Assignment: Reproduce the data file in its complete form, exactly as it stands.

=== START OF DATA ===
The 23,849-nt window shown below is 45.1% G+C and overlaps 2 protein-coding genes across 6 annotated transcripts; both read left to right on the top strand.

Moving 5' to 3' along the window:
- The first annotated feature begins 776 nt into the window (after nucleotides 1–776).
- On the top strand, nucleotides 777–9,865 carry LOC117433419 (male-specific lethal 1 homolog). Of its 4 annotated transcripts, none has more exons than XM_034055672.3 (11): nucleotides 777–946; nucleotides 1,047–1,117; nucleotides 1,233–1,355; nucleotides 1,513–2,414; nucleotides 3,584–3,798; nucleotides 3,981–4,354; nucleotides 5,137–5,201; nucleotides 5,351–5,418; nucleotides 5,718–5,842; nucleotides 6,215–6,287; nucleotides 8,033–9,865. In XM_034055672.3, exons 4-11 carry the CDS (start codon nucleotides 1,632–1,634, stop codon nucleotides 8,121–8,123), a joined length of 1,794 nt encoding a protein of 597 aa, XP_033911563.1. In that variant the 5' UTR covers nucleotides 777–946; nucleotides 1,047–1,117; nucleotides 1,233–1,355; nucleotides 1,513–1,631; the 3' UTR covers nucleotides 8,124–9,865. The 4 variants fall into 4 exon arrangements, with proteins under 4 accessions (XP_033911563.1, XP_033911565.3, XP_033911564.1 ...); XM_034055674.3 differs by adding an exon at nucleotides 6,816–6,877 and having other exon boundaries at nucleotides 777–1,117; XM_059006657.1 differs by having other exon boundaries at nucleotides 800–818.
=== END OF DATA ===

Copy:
The 23,849-nt window shown below is 45.1% G+C and overlaps 2 protein-coding genes across 6 annotated transcripts; both read left to right on the top strand.

Moving 5' to 3' along the window:
- The first annotated feature begins 776 nt into the window (after nucleotides 1–776).
- On the top strand, nucleotides 777–9,865 carry LOC117433419 (male-specific lethal 1 homolog). Of its 4 annotated transcripts, none has more exons than XM_034055672.3 (11): nucleotides 777–946; nucleotides 1,047–1,117; nucleotides 1,233–1,355; nucleotides 1,513–2,414; nucleotides 3,584–3,798; nucleotides 3,981–4,354; nucleotides 5,137–5,201; nucleotides 5,351–5,418; nucleotides 5,718–5,842; nucleotides 6,215–6,287; nucleotides 8,033–9,865. In XM_034055672.3, exons 4-11 carry the CDS (start codon nucleotides 1,632–1,634, stop codon nucleotides 8,121–8,123), a joined length of 1,794 nt encoding a protein of 597 aa, XP_033911563.1. In that variant the 5' UTR covers nucleotides 777–946; nucleotides 1,047–1,117; nucleotides 1,233–1,355; nucleotides 1,513–1,631; the 3' UTR covers nucleotides 8,124–9,865. The 4 variants fall into 4 exon arrangements, with proteins under 4 accessions (XP_033911563.1, XP_033911565.3, XP_033911564.1 ...); XM_034055674.3 differs by adding an exon at nucleotides 6,816–6,877 and having other exon boundaries at nucleotides 777–1,117; XM_059006657.1 differs by having other exon boundaries at nucleotides 800–818.